Ma Rainey’s Black Bottom

Chadwick Boseman’s performance in Ma Rainey’s Black Bottom was a riveting blend of sly exuberance and raw heartbreak; that it was also his last is a tragedy that will haunt me through time. —Todd S. Purdum



I loved all the supporting performances in Mank playing 1930s Hollywood royalty: Charles Dance as William Randolph Hearst, Arliss Howard as Louis B. Mayer, and the most thrilling cameo of all: Bill Nye as Upton Sinclair! —Chloe Malle



Riz Ahmed, Sacha Baron Cohen, and Carey Mulligan deserve Oscars for almost every performance, but this year Chloe Zhao gave us a vision of American loneliness and drift (and makeshift community and possibility) as could come only from someone from an old (and family-based) culture far away. Nomadland brought Paris, Texas, into a new economic reality, while releasing it from time altogether. —Pico Iyer


My Octopus Teacher

Froth marbling emerald swells. The gold and turquoise kelp forest. Psychedelic sea urchins and jelly fish. Dazzling beauty, yes, but even better is a piece of sculpture on the ocean floor. It’s made of rock bits and shells, a grotto by Gaudí, and it blows apart when its creator, a female octopus, bursts forth. My pick for best documentary is My Octopus Teacher, which sees a world-weary filmmaker (Craig Foster) diving in a South African kelp forest every day for a year, where he finds renewed purpose through friendship with an ingenious octopus. Discovery, affinity, gentleness, trust—it’s the most profound relationship of 2020. —Laura Jacobs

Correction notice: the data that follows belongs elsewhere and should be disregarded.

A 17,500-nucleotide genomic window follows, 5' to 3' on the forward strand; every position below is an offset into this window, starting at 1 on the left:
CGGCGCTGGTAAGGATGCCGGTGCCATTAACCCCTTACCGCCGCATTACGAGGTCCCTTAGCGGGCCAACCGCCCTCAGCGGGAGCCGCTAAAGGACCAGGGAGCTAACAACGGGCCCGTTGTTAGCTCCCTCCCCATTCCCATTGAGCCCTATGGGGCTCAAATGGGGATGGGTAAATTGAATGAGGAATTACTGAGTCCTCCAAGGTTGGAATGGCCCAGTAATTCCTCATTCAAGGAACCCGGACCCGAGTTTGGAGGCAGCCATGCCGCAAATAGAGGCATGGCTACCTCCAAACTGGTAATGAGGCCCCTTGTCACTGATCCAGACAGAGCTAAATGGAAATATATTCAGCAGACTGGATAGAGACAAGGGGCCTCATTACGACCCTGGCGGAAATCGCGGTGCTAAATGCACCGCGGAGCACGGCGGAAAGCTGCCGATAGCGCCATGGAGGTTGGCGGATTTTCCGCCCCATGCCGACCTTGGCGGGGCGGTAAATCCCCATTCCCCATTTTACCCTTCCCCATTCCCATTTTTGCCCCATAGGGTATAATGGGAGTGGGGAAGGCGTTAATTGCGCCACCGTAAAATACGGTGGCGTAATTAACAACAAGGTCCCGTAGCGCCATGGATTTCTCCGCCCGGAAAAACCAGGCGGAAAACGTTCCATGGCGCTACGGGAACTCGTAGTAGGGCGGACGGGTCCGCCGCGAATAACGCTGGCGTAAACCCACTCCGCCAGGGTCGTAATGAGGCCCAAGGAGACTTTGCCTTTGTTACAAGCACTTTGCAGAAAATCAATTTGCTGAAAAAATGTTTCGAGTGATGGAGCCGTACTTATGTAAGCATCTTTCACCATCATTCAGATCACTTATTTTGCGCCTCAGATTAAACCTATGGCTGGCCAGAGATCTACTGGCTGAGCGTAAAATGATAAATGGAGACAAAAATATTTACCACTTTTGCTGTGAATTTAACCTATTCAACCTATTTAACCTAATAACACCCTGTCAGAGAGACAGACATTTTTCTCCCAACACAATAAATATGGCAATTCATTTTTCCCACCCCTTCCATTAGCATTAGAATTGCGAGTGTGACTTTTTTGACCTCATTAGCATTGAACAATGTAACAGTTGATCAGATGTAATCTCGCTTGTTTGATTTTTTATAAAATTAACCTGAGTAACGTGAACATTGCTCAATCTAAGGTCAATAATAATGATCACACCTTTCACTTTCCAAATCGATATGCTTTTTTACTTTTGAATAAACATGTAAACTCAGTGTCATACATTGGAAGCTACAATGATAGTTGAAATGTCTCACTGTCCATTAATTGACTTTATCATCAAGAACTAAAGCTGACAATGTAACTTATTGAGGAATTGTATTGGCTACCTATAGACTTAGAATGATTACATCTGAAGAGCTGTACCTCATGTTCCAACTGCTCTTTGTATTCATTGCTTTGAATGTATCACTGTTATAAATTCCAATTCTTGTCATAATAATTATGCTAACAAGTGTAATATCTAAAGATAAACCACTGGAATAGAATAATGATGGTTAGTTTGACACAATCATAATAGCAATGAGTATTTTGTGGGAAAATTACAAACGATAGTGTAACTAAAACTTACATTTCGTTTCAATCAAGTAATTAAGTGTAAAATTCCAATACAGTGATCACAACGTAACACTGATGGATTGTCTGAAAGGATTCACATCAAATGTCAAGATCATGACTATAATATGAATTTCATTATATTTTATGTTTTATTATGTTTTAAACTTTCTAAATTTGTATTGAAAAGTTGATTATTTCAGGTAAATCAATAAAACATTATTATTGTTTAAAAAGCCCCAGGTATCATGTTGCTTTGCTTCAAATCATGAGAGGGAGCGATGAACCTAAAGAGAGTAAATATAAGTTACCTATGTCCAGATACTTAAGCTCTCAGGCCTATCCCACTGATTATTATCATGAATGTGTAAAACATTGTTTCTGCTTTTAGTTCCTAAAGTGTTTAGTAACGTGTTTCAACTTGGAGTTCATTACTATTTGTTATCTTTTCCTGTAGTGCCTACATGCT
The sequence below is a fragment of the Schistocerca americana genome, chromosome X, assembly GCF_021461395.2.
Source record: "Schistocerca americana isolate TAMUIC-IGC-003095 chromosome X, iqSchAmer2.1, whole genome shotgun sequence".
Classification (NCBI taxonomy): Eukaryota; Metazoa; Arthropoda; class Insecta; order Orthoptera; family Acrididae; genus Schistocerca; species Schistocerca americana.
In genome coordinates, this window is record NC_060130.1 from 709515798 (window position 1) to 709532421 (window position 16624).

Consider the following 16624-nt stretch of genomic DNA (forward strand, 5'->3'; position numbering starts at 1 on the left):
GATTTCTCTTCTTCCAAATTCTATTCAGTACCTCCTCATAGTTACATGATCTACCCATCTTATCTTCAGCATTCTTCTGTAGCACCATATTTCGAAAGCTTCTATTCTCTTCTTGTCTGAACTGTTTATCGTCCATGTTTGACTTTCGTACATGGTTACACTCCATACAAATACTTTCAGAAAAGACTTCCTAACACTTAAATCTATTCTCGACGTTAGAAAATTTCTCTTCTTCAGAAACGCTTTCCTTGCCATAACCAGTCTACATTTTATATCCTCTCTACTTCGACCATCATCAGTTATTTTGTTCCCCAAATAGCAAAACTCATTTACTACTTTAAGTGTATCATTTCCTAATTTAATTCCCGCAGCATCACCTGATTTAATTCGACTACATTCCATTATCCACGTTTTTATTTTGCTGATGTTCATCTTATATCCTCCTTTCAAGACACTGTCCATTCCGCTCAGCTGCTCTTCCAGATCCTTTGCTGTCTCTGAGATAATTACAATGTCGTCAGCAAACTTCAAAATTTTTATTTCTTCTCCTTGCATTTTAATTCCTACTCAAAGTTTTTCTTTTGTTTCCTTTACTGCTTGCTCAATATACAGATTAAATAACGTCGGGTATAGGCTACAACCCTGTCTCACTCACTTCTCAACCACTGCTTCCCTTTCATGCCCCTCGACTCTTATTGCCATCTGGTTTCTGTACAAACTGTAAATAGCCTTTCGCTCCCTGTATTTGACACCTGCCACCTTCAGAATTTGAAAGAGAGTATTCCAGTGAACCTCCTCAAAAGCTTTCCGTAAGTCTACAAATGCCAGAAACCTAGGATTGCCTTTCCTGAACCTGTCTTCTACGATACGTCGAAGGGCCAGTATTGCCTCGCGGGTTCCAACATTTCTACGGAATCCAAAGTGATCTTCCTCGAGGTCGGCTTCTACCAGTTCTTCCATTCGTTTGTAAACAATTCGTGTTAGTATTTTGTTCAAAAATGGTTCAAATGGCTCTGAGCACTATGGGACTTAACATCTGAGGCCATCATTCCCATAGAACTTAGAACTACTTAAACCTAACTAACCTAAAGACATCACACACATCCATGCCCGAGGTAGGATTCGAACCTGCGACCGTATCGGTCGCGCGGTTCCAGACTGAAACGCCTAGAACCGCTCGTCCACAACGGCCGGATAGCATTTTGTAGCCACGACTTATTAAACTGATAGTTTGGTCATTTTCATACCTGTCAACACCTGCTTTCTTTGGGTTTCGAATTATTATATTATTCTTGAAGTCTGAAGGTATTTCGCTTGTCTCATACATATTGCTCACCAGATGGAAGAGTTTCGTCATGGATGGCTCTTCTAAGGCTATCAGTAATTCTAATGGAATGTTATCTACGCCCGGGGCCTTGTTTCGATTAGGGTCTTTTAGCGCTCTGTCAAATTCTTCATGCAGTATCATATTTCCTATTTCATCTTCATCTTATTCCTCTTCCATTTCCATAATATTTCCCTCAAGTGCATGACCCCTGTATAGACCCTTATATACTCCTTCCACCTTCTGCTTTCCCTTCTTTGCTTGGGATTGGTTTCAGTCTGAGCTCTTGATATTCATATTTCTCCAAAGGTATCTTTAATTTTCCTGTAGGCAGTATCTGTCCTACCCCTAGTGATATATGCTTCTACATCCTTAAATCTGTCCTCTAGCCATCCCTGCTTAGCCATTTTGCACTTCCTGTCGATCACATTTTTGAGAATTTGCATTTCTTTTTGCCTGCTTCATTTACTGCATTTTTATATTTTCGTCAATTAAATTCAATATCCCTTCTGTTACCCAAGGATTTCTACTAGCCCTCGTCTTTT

Judas and the Black Messiah

The film that made the biggest impression on me this year was Judas and the Black Messiah. I thought it was so well-rendered as both a social history and personal drama. The human element was never overshadowed by the historic dimensions of the story. Masterfully directed and put together. —Randall Poster



I thought the costumes in Emma were gorgeous. I wish I could channel the looks; Anya Taylor-Joy can certainly make them work! —Anne McNally



Each of us has memories from childhood about the summer everything changed and this film, though it tells an incredibly personal story, captures all the universal emotions of those unforgettable days. —Michael Hainey